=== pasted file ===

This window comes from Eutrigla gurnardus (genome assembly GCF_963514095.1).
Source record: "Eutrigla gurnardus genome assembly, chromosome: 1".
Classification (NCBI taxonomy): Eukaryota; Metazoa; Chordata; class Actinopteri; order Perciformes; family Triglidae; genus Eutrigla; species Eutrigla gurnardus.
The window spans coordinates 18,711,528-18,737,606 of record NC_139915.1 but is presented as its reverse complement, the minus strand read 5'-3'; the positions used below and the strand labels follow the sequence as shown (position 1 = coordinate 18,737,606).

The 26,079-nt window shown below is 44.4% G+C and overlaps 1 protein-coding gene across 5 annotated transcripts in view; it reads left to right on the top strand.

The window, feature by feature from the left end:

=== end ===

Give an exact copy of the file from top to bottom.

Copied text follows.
This window comes from Eutrigla gurnardus (genome assembly GCF_963514095.1).
Source record: "Eutrigla gurnardus genome assembly, chromosome: 1".
Classification (NCBI taxonomy): Eukaryota; Metazoa; Chordata; class Actinopteri; order Perciformes; family Triglidae; genus Eutrigla; species Eutrigla gurnardus.
The window spans coordinates 18,711,528-18,737,606 of record NC_139915.1 but is presented as its reverse complement, the minus strand read 5'-3'; the positions used below and the strand labels follow the sequence as shown (position 1 = coordinate 18,737,606).

The 26,079-nt window shown below is 44.4% G+C and overlaps 1 protein-coding gene across 5 annotated transcripts in view; it reads left to right on the top strand.

The window, feature by feature from the left end: